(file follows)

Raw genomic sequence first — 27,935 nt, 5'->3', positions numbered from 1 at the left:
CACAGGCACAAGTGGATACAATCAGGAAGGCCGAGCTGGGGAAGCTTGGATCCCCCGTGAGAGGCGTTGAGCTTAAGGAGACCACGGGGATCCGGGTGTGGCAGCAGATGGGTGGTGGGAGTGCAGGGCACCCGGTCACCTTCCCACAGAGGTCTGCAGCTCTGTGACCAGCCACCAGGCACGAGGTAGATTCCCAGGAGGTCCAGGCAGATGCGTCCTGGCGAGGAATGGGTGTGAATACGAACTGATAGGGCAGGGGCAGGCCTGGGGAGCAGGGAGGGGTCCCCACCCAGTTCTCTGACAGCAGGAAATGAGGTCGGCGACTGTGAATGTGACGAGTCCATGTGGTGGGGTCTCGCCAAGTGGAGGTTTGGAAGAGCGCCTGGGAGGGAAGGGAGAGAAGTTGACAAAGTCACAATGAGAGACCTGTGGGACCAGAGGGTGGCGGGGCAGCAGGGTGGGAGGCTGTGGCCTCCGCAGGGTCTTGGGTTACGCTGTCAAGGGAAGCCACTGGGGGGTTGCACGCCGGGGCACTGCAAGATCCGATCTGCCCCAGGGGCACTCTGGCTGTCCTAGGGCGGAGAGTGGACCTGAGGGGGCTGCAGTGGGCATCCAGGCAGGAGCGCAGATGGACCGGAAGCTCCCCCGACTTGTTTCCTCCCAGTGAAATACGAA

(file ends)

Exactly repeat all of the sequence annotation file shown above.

Raw genomic sequence first — 27,935 nt, 5'->3', positions numbered from 1 at the left:
CACAGGCACAAGTGGATACAATCAGGAAGGCCGAGCTGGGGAAGCTTGGATCCCCCGTGAGAGGCGTTGAGCTTAAGGAGACCACGGGGATCCGGGTGTGGCAGCAGATGGGTGGTGGGAGTGCAGGGCACCCGGTCACCTTCCCACAGAGGTCTGCAGCTCTGTGACCAGCCACCAGGCACGAGGTAGATTCCCAGGAGGTCCAGGCAGATGCGTCCTGGCGAGGAATGGGTGTGAATACGAACTGATAGGGCAGGGGCAGGCCTGGGGAGCAGGGAGGGGTCCCCACCCAGTTCTCTGACAGCAGGAAATGAGGTCGGCGACTGTGAATGTGACGAGTCCATGTGGTGGGGTCTCGCCAAGTGGAGGTTTGGAAGAGCGCCTGGGAGGGAAGGGAGAGAAGTTGACAAAGTCACAATGAGAGACCTGTGGGACCAGAGGGTGGCGGGGCAGCAGGGTGGGAGGCTGTGGCCTCCGCAGGGTCTTGGGTTACGCTGTCAAGGGAAGCCACTGGGGGGTTGCACGCCGGGGCACTGCAAGATCCGATCTGCCCCAGGGGCACTCTGGCTGTCCTAGGGCGGAGAGTGGACCTGAGGGGGCTGCAGTGGGCATCCAGGCAGGAGCGCAGATGGACCGGAAGCTCCCCCGACTTGTTTCCTCCCAGTGAAATACGAA